“The revolution starts from the ground up”, said Muriel Del Don in relation to the Swiss-German co-produced film, Wild Plants. Following alternative lifestyles across the world and how they handle the effects of globalisation, the film explores the reasons why and ways in which people are re-grounding themselves in nature and how communal farming is blooming fast.
In the 1970s the successful automobile industry of Detroit fell into crisis and the city quickly became unrecognisable from the marvellous Motown it once was. In the last forty years, Urban Gardening projects such as “farm a lot” have been building a sustainable nutrition system in which citizens can plant, look after and harvest their own vegetables. “Farm a lot” is an example of one of the many projects in the “Keep Growing Detroit” movement, which converted 3000 abandoned car parks into communal urban gardens. More than 23,000 Detroiters are taking part in the various projects that have helped bring 1,500 gardens to life. The automobile heritage of the city has been upheld by businesses such as General Motors, which donated old car containers to be converted into raised flowerbeds. The scheme has not only had a positive impact on the citizens, who can now benefit from free, fresh produce, but has also had an invigorating effect on the city by turning it into a verdant hub.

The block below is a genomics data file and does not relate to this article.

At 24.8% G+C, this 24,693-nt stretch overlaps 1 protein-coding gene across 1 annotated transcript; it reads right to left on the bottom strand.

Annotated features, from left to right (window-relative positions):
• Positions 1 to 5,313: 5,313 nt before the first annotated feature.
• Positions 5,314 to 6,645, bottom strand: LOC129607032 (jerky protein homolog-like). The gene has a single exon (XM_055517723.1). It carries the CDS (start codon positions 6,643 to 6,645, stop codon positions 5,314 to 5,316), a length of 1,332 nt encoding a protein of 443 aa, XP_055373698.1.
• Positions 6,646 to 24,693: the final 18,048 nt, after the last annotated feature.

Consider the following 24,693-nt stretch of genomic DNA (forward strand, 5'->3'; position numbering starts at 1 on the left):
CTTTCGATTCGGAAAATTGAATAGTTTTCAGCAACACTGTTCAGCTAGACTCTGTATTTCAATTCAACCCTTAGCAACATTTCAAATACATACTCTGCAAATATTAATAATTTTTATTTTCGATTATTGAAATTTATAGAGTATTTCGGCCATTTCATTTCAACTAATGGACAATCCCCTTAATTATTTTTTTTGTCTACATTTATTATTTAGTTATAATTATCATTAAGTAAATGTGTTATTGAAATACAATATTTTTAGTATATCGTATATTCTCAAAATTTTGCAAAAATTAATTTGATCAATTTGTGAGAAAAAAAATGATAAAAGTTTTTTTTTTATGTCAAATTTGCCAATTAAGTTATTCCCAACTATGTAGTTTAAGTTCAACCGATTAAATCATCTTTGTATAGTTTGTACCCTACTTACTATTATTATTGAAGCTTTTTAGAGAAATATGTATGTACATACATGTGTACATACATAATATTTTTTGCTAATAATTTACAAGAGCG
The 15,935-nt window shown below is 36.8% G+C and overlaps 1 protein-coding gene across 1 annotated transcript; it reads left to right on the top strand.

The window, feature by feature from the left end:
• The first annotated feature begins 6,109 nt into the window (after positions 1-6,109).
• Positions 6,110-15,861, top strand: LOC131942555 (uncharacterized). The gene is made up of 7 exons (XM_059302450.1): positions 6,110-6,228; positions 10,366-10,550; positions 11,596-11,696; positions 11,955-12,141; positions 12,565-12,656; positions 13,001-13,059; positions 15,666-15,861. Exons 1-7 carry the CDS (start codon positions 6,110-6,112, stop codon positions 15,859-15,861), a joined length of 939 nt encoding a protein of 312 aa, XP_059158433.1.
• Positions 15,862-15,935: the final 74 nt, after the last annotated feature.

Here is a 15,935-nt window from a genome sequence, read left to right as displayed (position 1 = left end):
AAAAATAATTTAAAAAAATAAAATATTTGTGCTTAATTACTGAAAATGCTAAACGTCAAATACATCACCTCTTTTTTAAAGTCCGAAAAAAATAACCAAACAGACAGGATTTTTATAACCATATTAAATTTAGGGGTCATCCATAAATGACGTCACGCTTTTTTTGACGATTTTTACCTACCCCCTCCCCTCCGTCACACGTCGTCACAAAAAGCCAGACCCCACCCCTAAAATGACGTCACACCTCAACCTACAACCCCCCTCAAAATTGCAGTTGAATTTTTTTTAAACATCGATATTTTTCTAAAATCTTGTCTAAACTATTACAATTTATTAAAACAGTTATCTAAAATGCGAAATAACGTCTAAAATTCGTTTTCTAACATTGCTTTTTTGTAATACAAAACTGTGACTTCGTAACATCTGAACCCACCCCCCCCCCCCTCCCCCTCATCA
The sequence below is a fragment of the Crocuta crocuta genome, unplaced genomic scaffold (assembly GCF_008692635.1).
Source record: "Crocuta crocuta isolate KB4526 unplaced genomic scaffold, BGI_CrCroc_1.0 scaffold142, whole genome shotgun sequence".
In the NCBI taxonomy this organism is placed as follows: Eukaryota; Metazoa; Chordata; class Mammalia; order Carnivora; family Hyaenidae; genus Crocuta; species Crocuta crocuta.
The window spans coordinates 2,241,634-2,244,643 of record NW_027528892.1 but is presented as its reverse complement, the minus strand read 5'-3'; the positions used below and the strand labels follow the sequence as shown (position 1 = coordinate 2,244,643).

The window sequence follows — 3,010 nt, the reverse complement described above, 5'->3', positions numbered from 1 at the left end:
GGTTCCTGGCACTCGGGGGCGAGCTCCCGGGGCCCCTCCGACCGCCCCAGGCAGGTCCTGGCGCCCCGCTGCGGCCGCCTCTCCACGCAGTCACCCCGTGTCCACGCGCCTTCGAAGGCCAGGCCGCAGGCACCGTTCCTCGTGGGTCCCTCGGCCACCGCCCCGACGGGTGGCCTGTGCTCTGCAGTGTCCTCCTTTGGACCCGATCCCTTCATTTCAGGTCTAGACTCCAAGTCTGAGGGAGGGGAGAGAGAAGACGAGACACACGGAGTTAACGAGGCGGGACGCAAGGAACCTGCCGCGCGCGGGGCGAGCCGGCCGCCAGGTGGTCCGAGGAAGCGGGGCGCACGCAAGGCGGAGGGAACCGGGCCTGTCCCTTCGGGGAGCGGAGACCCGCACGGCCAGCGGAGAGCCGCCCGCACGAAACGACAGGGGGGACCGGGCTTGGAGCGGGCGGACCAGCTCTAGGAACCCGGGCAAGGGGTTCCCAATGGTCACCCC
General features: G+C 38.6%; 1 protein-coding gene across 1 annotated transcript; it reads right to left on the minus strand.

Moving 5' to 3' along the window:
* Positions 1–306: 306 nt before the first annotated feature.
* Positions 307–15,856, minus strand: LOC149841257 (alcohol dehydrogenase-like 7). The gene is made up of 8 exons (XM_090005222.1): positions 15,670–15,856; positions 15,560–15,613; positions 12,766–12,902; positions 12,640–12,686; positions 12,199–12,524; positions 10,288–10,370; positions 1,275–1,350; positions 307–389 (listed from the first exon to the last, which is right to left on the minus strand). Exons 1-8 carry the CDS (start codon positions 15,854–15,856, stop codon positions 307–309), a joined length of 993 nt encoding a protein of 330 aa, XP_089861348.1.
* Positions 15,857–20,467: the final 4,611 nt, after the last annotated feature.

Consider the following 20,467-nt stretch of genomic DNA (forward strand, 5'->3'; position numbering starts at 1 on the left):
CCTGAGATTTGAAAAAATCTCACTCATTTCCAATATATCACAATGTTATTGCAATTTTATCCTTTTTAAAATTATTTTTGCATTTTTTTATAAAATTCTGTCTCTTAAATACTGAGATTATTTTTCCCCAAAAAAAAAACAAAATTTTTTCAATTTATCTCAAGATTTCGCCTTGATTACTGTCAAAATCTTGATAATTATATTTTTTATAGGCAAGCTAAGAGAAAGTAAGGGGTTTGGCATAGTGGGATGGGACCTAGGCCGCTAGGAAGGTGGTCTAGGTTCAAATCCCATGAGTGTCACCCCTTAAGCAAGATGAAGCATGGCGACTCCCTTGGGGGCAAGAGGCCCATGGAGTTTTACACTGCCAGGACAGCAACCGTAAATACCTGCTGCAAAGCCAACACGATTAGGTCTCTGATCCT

Another way of alternative living is depicted through the Genevan cooperative, Jardins de Cocagne, which with its nine polytunnel full of fruit and vegetables supplies over 400 households with fresh produce. The group works with Agriculture Contractuelle de Proximité (regional contract agriculture), which establishes a relationship between the producers and consumers of high quality organic food by cutting out the kilometers.
Lastly is Maurice Maggi who leads his out-of-the-norm lifestyle in Zurich, where he plants wild shrubs and vines in need of very few nutrients throughout the city in order to show that “life is possible everywhere”.